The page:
As Tamil releases for 2019 fall below norm of 200-mark, a look at factors that led to declining numbers
As of Friday, 22 November, the number of Tamil releases for 2019 stood at 175, with only five Fridays more to complete the calendar year.
Will Kollywood score a double hundred this year? Over the last few years, there have always been more than 200 Tamil film releases per annum. As of Friday, 22 November, the number of Tamil releases for 2019 stood at 175, with only five Fridays more to complete the calendar year. Trade analysts seem to believe that the rate of production has declined, and consequently, for the first time in many years, the number of releases may not cross 200.
Dip in numbers aside, 2019 has been one of the most successful years for the Tamil film industry in the recent past, with a record 17 films turning out to be profitable (or in other words, a nearly 12 percent success rate at the box-office) — almost double that of previous years'. However, trade analyst Annamalai points out that, "It is only star-driven films that are raking in the money; small films are falling by the wayside as content is weak and marketing is poor, with most multiplexes avoiding releasing non-star films in Tamil and preferring other language films.”
Until a few months ago, for small films without stars, there was a market — mainly provided by satellite television and OTT platforms. But television channels have now not only reduced their prices but also stopped procuring new releases. With the theatrical-to-OTT release window reducing from 50 to 28 days, streaming services also prefer picking up star-driven films, which have a wide reach. The combination of all these factors has led to a tremendous slowdown in the production of small films without stars in Kollywood.
A recent count by the Tamil Film Producers Council indicated that there are nearly 145 films which started production in the last three years but are still stuck in the cans. Some an into trouble mid-production, while others couldn't find buyers on any platforms post-completion. Many of these films are associated with reputed directors and stars who are yet to emerge from the resulting financial mess. For instance, five of Gautham Menon's films, with which he was associated either as director or producer, are yet to see the light of the day. Attention is now focused on Menon’s Dhanush-starrer Enai Noki Paayum Thota (ENPT), whose negative rights have been procured by leading production house Vels Films, with a 29 November release date.
More alarming is that traditional film financing of Tamil films has virtually stopped, as financiers have lost huge amounts on bad loans. The South Indian Film Financiers Association no longer funds small movies, and even for star-driven ones their terms and conditions have changed. A leading film financier explained on condition of anonymity: “Once, Tamil producers and financiers had an excellent understanding and trust. This was shattered as loans were defaulted on, and we were left holding unfinished films as collateral, which had no value in real world. This year, over 30 Tamil films had delayed releases as loans were not settled on time.”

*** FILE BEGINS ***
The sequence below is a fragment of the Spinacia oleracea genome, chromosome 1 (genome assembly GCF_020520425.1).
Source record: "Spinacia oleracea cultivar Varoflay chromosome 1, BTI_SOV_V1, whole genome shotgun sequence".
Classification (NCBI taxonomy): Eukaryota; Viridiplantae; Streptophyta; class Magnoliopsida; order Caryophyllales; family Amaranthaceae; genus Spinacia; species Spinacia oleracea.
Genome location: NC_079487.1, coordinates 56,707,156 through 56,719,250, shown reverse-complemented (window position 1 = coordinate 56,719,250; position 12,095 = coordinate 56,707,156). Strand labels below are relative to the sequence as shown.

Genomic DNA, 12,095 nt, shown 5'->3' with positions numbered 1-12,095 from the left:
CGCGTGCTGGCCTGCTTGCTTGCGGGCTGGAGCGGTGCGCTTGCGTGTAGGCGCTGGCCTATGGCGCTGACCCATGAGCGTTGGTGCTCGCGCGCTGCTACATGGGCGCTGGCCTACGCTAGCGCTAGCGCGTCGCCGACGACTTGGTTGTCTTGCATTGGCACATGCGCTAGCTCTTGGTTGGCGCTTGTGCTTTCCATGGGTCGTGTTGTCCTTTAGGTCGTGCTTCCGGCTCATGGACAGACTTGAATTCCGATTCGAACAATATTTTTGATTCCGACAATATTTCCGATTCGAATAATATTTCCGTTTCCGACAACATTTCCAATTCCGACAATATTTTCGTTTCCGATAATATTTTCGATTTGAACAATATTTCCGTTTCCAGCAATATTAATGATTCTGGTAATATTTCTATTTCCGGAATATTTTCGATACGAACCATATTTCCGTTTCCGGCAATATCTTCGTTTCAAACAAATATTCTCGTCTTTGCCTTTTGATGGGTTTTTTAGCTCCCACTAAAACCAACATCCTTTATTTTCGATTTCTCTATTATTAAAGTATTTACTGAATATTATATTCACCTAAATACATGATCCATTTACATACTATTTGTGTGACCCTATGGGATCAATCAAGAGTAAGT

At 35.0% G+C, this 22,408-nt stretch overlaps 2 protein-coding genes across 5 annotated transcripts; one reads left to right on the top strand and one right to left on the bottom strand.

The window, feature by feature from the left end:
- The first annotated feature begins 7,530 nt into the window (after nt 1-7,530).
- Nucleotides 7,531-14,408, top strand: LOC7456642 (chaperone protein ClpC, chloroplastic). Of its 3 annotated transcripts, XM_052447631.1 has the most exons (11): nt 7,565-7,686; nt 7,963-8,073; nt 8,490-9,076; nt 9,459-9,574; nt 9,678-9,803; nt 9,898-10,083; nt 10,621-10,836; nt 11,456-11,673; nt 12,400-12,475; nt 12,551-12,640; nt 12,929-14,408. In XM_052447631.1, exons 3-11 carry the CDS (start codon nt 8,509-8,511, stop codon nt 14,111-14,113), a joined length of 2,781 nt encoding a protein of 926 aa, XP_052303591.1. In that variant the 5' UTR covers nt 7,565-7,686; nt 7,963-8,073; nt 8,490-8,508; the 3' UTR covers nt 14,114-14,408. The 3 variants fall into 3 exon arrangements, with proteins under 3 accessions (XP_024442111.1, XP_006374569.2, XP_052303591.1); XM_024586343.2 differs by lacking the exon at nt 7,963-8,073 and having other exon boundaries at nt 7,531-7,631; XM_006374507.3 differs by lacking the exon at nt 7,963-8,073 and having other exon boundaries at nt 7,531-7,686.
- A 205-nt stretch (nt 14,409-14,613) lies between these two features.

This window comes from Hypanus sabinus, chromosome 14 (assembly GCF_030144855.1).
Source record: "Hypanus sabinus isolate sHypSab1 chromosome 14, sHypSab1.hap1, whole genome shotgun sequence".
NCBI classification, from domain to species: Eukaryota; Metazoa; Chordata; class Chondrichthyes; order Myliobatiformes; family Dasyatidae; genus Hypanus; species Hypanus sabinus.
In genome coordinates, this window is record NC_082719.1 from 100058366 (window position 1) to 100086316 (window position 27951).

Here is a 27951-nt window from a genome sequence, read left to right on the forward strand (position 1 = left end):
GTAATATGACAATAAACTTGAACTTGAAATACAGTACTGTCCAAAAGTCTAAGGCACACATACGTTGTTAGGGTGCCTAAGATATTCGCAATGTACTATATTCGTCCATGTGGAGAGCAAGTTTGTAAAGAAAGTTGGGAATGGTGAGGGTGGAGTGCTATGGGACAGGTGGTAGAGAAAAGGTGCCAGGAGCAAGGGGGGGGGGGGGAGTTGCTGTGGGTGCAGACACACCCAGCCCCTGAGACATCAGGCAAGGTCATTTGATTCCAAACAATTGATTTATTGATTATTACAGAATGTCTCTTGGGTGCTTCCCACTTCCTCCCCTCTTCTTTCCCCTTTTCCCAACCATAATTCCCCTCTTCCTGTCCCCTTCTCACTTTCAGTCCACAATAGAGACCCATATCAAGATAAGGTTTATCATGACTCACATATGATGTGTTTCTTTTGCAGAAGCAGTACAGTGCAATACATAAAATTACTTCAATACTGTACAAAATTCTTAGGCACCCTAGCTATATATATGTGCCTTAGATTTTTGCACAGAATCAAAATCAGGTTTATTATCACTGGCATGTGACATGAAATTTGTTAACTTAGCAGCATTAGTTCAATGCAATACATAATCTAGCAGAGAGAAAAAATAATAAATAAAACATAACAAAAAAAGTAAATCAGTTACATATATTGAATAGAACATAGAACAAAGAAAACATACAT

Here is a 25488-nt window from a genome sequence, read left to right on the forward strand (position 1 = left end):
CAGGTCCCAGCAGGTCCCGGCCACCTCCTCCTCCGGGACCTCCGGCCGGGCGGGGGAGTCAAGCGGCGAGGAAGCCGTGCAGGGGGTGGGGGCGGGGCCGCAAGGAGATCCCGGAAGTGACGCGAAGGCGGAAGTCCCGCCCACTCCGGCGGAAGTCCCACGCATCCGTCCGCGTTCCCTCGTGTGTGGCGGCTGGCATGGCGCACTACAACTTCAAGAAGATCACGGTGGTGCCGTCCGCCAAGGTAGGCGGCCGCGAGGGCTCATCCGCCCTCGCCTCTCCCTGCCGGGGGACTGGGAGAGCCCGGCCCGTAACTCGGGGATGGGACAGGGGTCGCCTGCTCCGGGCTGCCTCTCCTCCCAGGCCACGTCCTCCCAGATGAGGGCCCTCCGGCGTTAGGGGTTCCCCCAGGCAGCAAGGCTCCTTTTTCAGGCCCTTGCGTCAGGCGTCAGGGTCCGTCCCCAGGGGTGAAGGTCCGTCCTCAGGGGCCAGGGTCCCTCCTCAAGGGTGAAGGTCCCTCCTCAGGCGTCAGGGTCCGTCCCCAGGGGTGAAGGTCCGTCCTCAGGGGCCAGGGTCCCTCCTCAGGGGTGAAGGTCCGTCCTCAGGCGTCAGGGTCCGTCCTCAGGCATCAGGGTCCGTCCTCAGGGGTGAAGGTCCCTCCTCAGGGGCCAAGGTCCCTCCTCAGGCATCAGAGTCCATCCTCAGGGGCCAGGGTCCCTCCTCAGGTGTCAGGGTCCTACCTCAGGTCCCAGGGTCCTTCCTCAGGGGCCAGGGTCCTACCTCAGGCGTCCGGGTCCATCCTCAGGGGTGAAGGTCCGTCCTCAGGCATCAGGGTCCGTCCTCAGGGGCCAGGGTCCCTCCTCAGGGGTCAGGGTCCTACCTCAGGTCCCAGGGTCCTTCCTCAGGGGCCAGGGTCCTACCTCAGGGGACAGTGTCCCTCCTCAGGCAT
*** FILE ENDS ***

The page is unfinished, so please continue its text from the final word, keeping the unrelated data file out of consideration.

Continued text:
Another factor impacting the slow down in production has been the lure of OTT platforms for reputed directors. There are nearly a dozen Tamil OTT platforms which are looking for fresh content and they have roped in film directors to make web series for them. It's proven to be a good alternative for filmmakers who have been unable to get star dates for their big screen projects. Again, the flip side here has been that unlike in Hindi, But the sad story is that there has been no Tamil trendsetter or hit originally made for these platforms. In Bollywood, digital platforms are already paying as much as television broadcasters to get films to premiere first on their service. Tamil original content is still at a nascent stage, especially when juxtaposed with the success of Hindi originals such as Amazon Prime’s Breathe or Netflix’s Sacred Games.
So, OTTs are also going the predictable way of buying proven, star-driven movie content. The internet rights depend on the box-office pull of the star and how successful the movie has been in theatres. Still, some producers have moved over to the streaming video platforms as recovery from and dependence on theatrical rights alone is becoming risky. Already, OTT is becoming a bigger outlet for multiplex-driven films. Industry trackers believe that over the next year, the price for OTT rights will be higher than satellite television rights for Tamil films.
Over 2020, these converging trends may very well result in even fewer Tamil releases. What that will mean for Kollywood remains to be seen.
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